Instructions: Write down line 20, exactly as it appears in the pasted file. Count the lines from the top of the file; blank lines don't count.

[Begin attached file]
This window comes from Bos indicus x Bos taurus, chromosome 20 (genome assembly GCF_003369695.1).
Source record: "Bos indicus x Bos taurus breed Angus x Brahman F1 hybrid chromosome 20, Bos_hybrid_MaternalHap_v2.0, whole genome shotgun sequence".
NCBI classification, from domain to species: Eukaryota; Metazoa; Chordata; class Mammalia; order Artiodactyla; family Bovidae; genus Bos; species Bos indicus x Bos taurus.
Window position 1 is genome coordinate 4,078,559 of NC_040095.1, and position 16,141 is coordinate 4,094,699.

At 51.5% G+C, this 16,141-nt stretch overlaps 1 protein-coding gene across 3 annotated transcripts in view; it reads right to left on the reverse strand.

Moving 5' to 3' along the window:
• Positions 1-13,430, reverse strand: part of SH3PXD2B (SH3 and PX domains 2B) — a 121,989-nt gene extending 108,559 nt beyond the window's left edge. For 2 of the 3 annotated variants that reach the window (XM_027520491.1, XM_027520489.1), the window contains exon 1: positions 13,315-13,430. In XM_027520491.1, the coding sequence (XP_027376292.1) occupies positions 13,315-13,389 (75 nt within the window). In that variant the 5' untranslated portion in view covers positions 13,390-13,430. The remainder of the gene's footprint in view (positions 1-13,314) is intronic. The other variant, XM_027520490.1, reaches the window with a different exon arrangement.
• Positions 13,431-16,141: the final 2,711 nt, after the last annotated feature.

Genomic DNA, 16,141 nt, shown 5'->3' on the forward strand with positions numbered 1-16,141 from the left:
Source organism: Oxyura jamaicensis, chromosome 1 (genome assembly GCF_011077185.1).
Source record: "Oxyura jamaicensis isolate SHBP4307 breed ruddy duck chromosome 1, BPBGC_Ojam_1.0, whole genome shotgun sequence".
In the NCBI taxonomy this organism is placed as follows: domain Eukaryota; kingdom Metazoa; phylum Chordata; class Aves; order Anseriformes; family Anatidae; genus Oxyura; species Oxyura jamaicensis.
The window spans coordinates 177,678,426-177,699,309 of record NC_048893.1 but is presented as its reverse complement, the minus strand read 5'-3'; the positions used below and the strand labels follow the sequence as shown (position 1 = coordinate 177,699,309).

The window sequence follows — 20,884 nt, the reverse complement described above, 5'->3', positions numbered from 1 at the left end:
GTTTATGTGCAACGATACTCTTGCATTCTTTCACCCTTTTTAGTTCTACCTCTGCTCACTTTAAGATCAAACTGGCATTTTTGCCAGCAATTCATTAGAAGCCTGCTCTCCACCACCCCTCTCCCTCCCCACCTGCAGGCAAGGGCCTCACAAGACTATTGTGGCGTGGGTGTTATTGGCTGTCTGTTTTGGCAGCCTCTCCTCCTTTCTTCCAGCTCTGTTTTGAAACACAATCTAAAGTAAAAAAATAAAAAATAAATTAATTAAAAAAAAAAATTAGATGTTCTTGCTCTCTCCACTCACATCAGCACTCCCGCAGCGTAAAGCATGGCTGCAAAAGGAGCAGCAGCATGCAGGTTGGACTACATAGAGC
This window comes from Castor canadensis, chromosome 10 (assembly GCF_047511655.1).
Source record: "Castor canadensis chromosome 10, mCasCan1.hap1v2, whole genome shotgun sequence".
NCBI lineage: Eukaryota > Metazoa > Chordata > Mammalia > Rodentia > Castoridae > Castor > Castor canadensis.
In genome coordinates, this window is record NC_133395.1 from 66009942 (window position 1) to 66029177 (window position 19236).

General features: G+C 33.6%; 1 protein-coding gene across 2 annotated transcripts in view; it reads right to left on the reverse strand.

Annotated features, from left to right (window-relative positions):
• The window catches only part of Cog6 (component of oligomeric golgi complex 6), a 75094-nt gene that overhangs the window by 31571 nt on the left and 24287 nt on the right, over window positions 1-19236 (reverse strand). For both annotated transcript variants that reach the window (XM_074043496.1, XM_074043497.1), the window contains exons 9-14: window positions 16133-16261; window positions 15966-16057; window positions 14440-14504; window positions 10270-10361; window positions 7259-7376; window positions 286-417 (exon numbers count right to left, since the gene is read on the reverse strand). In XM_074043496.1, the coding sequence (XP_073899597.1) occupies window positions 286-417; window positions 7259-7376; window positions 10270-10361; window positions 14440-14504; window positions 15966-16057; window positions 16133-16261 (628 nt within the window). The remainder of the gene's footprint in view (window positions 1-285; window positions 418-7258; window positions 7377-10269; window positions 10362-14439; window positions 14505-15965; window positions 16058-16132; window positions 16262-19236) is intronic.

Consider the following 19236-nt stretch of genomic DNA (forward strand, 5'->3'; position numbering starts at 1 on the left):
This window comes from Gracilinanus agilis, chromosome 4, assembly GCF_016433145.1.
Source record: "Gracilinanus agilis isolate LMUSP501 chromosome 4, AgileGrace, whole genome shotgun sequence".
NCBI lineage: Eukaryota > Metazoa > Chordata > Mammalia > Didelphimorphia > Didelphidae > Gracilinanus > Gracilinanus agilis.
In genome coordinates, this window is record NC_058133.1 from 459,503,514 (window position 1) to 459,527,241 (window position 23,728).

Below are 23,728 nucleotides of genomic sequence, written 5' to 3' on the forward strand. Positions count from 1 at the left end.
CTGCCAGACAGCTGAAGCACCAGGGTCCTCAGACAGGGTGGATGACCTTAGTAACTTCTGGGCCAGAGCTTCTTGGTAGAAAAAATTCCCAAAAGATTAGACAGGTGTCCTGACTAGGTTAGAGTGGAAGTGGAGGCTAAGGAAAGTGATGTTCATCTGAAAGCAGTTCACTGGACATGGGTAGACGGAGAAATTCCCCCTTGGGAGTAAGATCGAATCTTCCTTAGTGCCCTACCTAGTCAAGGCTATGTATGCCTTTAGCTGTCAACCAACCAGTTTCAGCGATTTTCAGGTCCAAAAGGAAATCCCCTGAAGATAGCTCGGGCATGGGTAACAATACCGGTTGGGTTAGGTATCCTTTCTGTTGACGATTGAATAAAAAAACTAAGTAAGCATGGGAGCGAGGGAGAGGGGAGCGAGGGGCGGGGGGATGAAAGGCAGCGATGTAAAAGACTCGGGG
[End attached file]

General features: G+C 33.6%; 1 protein-coding gene across 2 annotated transcripts in view; it reads right to left on the reverse strand.